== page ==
Nigeria, Mozambique LNG stories about to diverge
December 9, 20203.7K views0 comments
- Mozambique off with $24bn Area 1 LNG
- Nigeria gas bogged by uncertain fiscal, commercial frameworks
- AOW advises Nigeria tailors gas reforms to drive economic growth
Mozambique, the south-eastern African nation on the fringes of the Indian Ocean, set to transform into a global liquefied natural gas (LNG) player with its discovered 125 trillion cubic feet (tcf) of gas since 2010, could well overtake Nigeria by end-2020 early 2021 in maximising export revenues, while ensuring local market are well supplied, says a new report by the Africa Oil Week (AOW).
It comes in the wake of an expected ‘energy transition,’ when attention should largely shift from oil to gas. Experts say the energy transition offers an opportunity for governments of resource-rich countries to shift away from diesel and coal in the power sector and promote sustainable, lower cost and easier to develop renewable sources such as wind and solar in their energy mix. But gas will still be needed to electrify and industrialise economies, they maintained.
Already, resource-rich Mozambique has kicked off a reengineering of its economy along gas liquefaction capacity, with $400 million new funding from the Afreximbank for its $24 billion Area1 LNG integrated plant. The plant is adjudged Africa’s largest foreign direct investment (FDI) attraction, and one of the largest LNG projects in the world.
According to the AOW report sent to Business A.M., Nigeria and Mozambique are sub-Saharan African (SSA) region’s biggest gas resource holders. However, the two giants are at very “different stages in their evolution.”
Nigeria exports 3.5 billion cubic feet (bcf) of gas, mostly as LNG, and supplying over 1 bcf/d to its domestic market. While Nigeria’s domestic market “suffers from uncertain fiscal and commercial frameworks along its value-chain”, Mozambique, which has been exporting gas to South Africa since 2004, and supplying a small domestic market since 2012, plans to maximise export revenues, while ensuring its local markets are well supplied, the report said.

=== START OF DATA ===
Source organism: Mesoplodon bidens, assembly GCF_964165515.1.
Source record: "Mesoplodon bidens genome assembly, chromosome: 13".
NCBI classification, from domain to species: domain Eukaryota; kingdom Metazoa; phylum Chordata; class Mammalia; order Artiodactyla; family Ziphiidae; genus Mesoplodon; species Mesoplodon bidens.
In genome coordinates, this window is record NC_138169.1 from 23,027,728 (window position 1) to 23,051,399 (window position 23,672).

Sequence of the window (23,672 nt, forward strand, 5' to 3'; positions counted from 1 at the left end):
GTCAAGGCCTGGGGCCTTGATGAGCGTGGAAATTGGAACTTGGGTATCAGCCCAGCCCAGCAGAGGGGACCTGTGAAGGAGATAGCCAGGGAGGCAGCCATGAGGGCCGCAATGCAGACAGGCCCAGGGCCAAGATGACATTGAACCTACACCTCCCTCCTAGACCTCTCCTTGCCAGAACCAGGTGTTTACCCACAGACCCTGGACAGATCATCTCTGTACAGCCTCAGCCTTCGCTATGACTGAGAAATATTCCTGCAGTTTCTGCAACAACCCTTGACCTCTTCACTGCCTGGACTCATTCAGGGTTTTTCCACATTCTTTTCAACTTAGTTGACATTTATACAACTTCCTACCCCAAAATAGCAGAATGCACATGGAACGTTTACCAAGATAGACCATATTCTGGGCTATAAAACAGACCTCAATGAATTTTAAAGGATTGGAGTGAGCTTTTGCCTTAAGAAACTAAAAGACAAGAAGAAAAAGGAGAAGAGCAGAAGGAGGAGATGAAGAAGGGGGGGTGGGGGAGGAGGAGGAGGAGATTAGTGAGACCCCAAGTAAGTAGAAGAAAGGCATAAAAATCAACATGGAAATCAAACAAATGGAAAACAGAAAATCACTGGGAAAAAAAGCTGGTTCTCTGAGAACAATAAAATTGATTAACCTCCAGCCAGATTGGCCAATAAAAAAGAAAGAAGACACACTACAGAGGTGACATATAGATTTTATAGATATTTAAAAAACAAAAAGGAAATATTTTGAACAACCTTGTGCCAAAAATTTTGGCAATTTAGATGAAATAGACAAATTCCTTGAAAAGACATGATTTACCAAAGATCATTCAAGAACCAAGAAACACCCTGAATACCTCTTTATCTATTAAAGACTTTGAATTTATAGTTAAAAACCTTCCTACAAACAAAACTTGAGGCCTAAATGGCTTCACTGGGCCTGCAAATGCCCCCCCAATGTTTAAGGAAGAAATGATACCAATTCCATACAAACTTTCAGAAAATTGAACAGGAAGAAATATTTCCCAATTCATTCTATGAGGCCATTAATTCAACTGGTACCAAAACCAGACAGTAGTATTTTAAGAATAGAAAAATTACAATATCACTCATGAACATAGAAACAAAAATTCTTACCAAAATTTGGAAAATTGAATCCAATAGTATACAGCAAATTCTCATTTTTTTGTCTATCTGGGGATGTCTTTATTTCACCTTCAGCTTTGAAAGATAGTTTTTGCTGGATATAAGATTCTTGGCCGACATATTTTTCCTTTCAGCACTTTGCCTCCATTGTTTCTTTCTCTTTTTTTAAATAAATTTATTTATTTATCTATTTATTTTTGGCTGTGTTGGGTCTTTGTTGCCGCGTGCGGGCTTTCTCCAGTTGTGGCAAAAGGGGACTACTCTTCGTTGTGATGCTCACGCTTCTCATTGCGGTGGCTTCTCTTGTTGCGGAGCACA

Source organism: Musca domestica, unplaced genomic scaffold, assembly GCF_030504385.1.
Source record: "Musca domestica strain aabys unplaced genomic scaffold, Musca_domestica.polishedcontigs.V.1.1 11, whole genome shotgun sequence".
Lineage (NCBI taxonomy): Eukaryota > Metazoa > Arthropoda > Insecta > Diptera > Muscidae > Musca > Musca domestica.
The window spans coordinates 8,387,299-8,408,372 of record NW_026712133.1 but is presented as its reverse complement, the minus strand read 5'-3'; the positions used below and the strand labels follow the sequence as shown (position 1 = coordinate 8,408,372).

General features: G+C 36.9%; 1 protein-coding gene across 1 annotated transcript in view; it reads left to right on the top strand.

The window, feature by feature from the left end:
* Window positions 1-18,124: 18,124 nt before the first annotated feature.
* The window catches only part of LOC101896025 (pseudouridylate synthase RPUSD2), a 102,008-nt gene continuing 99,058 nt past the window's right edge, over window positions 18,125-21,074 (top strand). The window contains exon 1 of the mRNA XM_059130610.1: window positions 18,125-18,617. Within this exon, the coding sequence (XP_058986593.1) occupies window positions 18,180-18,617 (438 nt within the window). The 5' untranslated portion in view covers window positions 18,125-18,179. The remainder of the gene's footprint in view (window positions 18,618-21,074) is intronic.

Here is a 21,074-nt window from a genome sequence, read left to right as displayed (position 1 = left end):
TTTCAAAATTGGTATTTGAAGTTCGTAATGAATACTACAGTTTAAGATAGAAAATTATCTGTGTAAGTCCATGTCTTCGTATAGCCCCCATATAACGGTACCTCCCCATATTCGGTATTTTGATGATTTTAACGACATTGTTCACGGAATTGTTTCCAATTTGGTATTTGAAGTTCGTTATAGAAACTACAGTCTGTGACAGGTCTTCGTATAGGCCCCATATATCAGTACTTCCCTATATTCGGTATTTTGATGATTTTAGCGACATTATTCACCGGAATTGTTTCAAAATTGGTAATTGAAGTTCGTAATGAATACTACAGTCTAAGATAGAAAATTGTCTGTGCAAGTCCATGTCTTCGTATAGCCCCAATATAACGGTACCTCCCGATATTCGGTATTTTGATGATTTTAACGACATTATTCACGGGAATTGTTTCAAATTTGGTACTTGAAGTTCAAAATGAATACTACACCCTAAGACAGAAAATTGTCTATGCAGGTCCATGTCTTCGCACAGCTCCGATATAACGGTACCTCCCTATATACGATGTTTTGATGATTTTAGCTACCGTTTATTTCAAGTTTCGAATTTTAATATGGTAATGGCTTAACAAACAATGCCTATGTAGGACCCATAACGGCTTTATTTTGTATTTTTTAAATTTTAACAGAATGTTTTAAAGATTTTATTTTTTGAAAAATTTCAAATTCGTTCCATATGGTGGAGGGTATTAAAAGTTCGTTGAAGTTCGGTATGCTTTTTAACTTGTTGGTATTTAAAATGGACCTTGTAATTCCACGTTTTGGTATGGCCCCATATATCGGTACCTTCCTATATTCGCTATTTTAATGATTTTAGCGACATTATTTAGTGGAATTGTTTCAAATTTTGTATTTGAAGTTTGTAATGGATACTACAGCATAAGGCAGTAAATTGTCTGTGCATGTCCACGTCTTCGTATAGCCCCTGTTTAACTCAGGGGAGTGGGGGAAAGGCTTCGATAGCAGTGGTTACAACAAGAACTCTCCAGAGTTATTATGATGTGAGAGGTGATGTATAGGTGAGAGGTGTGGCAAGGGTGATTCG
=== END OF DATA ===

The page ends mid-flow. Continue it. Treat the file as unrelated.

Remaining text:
It added that the discovery of over 125 tcf of gas since 2010 will transform Mozambique into a global LNG player. The country’s LNG production, operated by a small group of companies, could overtake Nigeria by the late 2020s. With almost unlimited resources, the government will benefit from maximising export revenues, the AOW gas experts said.
The AOW advised Nigeria, which recently signed its LNG Train 7, a project expected to cost about $7 billion and come on stream by 2025, to ensure that its planned gas reforms focus on “promoting economic growth, not just boosting an existing revenue stream.”
Meanwhile, Angola, another SSA’s main gas exporter and existing infrastructure, coupled with new fiscal terms for gas, could be a catalyst for spurring domestic demand; while first phase of developments offshore Mauritania and Senegal are Floating LNG projects. Supply to domestic markets is unlikely until the late 2020s. However, a new gas code in Senegal may accelerate domestic supply ambitions, said the AOW report which was titled, “SSA’s Gas Opportunities: Are Governments Doing Enough?”
According to the report, sub-Saharan Africa’s smaller gas resource holders face stiffer challenges, and may offer only one or two projects to satisfy domestic needs. Opportunities could attract the attention of E&Ps, infrastructure or local investors if the right policies and incentives are in place.
The SSA typically suffers from low gas prices, high costs and a lack of infrastructure. Uncertain regulatory and commercial frameworks and inadequate governance have also hindered upstream and downstream markets. Combined with periods of commodity price and financial uncertainty, very few gas projects have made the grade. Put simply, developing gas for domestic use has been too hard, AOW said.
It said further: “The energy transition offers an opportunity for governments to shift away from diesel and coal in the power sector. Governments are promoting sustainable, lower cost and easier to develop renewable sources such as wind and solar in their energy mix. Gas will still be needed to electrify and industrialise economies. But in a post COVID-19 world, governments may need to consider holistic energy taxation policies to ensure legacy investors remain in the long term. If they don’t, the energy transition may be forced upon them. The Euro Majors are putting low or net-zero carbon at the centre of long-term strategies. Less capital will be allocated to the upstream and only the best projects within global portfolios will advance; there are very few of those in SSA. Operations will be scaled back, and key players could exit”.
Meanwhile, it warned that any loss of technology, expertise and funding would be hard to replace, adding that national oil companies (NOCs) like Nigeria’s NNPC and Angola’s Sonangol, may need to fill the breach. “But they are far behind their Asian counterparts in their ability to do this. Opportunities will arise for indigenous firms, independents and private equity. But they need greater operatorship capabilities and access to finance may be a barrier,” it warned.